The Gwilym Simcock Trio,
enjoyed by REX HARLEY
If only someone had thought to give him a microphone, this evening in the company of Gwilym Simcock would have been quite perfect. As it was, those of us in the balcony had to work hard to hear what he was saying between numbers. In all other respects -- programme, performance, the quality and balance of sound -- I find myself reaching for my bag of superlatives.
Gwilym Simcock. Photo © Mary Dunkin
The Gwilym Simcock trio sound as if they've been playing together for years, such is the level of rapport and mutual musical inventiveness. In fact, their first album came out only last year and this concert inevitably featured several numbers from it, beginning with two of the leader's own compositions: Almost Moment and A Typical Affair. It's always interesting to hear the difference between recorded and live versions of a tune; here the two pieces dovetailed neatly together in an expansive exploration lasting nearly half an hour. Early on, Simcock demonstrated his pleasure in using the inside of the piano, to vary tone and timbre, and the players stretched out, pulling the tunes into more abstract washes of sound and freer rhythmic interplay, without once losing the over-all architecture of the music.
Wyastone is very much a concert venue, and I'd wondered beforehand how much might get lost in this large, open space, both in terms of notes and atmosphere: trio performances being not so much typical as intimate affairs. I needn't have worried. This trio are consummate communicators, and it would be hard to imagine a more receptive audience. There was no applause after individual solos -- not even a sneeze or a stray cough to break the spell -- but the rapturous applause showed just how hard everyone was listening.
Most impressive, to me, during the first set, was a new piece -- Missa Nova -- which was receiving its first public outing. It's a lovely tune, a bit bossa, a bit blues, even a little gospel, which, on its maiden voyage already felt like a standard. And to the standards themselves the trio brought a joyful and idiosyncratic freshness. Their take on My One and Only Love came as close to perfection as this sort of thing gets. It began with an extended piano solo, so beautiful that I hoped it would remain solo; but when bass and drums entered it was merely to take the tune to new heights. This may sound like hyperbole, but I really believe that what we heard was one of those rare bits of chemistry which draw comparison with the legendary Village Vanguard performances of the Bill Evans Trio.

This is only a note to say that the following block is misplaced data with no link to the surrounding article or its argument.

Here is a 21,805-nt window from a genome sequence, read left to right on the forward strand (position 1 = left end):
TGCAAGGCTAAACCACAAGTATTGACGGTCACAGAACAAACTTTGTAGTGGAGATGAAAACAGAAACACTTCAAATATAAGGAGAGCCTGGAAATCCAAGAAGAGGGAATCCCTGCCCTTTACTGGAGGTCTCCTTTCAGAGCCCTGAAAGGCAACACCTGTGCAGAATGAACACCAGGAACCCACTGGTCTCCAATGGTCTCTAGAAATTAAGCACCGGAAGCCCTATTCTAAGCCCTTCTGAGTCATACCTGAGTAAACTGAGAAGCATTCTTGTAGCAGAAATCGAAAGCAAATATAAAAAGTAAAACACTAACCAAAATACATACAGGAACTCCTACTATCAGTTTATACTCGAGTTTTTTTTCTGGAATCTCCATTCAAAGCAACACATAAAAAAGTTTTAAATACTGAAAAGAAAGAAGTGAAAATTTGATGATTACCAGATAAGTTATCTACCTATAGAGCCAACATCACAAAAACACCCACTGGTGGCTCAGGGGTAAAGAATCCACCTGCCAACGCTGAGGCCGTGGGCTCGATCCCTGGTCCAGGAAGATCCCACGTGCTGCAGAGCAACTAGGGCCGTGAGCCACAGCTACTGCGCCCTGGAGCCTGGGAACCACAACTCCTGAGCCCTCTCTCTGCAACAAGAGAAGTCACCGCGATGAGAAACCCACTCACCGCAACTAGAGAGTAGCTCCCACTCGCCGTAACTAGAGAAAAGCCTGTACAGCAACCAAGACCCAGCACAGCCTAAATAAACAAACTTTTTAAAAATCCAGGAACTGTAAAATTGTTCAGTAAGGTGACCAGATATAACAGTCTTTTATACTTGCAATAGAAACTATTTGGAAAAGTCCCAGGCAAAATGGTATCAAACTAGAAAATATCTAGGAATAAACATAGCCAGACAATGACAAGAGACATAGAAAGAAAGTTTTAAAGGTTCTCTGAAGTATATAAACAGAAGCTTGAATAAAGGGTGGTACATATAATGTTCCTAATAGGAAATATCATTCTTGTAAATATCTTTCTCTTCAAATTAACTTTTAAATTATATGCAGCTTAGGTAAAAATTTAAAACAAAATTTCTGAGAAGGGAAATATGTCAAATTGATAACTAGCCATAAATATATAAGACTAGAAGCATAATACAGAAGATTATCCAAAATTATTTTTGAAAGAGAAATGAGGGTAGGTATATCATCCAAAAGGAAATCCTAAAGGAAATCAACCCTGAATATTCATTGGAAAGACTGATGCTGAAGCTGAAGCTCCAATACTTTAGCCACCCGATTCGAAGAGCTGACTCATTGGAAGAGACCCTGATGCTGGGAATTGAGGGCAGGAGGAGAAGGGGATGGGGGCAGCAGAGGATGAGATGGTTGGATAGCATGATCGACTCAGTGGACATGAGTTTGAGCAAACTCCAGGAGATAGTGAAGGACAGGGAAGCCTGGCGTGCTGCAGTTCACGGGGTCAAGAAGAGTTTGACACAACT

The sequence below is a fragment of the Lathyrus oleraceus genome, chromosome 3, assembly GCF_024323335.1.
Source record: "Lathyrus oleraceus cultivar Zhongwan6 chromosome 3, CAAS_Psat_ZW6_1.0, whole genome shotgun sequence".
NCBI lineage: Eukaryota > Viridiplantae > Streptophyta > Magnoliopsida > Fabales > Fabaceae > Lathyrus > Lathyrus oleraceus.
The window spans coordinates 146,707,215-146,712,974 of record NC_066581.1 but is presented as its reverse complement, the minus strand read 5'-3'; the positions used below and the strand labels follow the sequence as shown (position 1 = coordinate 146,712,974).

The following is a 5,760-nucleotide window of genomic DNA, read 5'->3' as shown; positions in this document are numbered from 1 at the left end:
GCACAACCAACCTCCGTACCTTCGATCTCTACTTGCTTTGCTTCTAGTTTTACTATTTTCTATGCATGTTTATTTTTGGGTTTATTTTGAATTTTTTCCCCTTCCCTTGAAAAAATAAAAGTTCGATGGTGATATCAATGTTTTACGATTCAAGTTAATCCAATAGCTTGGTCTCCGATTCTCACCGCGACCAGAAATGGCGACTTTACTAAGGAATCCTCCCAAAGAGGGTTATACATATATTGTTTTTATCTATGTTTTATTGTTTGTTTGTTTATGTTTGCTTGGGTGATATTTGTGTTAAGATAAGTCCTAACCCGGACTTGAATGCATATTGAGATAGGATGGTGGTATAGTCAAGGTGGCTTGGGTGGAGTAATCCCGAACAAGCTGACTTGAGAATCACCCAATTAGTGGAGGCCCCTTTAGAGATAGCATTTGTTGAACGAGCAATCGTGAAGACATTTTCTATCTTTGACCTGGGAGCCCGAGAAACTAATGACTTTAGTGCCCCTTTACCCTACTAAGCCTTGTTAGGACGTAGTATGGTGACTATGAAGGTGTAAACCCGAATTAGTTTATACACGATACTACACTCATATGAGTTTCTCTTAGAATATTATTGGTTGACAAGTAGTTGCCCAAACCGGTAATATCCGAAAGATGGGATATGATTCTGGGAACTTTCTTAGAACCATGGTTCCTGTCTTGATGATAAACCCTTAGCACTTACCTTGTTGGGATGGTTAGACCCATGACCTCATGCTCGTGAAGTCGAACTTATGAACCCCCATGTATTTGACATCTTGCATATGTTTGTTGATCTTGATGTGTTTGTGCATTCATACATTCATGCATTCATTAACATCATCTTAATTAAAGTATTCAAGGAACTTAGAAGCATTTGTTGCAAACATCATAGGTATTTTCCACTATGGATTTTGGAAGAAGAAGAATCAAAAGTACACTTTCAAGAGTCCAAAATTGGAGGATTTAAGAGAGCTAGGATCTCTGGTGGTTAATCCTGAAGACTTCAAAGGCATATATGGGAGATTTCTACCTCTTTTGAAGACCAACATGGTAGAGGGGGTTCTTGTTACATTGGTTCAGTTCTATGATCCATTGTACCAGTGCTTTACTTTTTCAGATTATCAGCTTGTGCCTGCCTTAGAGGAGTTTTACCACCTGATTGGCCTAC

And, in Phil Donkin, Simcock seems to have found the perfect partner, just as Evans did with Scott la Faro. In style, he must be the most self-effacing bassist around, but the sound he makes and his technical brilliance have to be heard to be believed. He is also one of the most melodic players: his solos are elegant and bursting with musical intelligence; and he can tackle any tempo that's thrown at him. Ditto Martin France, who reminds me at times of another of Bill Evans' collaborators -- Shelly Manne. He glides effortlessly around his kit, creating backdrops that can be both subtle and thrilling, and quite as much about sound as rhythm.
Simcock himself is openly generous in his appreciation of his fellow musicians: a phenomenal player himself, he knows when he's well off. And he really is as good as all the hype. His dexterity on the keyboard is almost belied by the way he makes it look so easy. You can find yourself so mesmerised by what the right hand's doing that you miss the great harmonies being made by the left. Like, say, Brad Mehldau among current players, this is a genuinely two handed player (and sometimes it sounds like three!) His compositions are individual and assured, from the achingly lovely And Then She was Gone to up-tempo jaunts such as Spring Step. He already stands comparison with the best; future prospects make the mouth water.
For those of you who weren't there, your luck is in. Not only can you catch the trio at a variety of venues over the summer: the concert itself, in an edited version, will be broadcast as part of BBC Radio 3's 'Lunchtime Concert' series, during the week of 12 to 15 August 2008.
Copyright © 26 July 2008
Rex Harley, Cardiff UK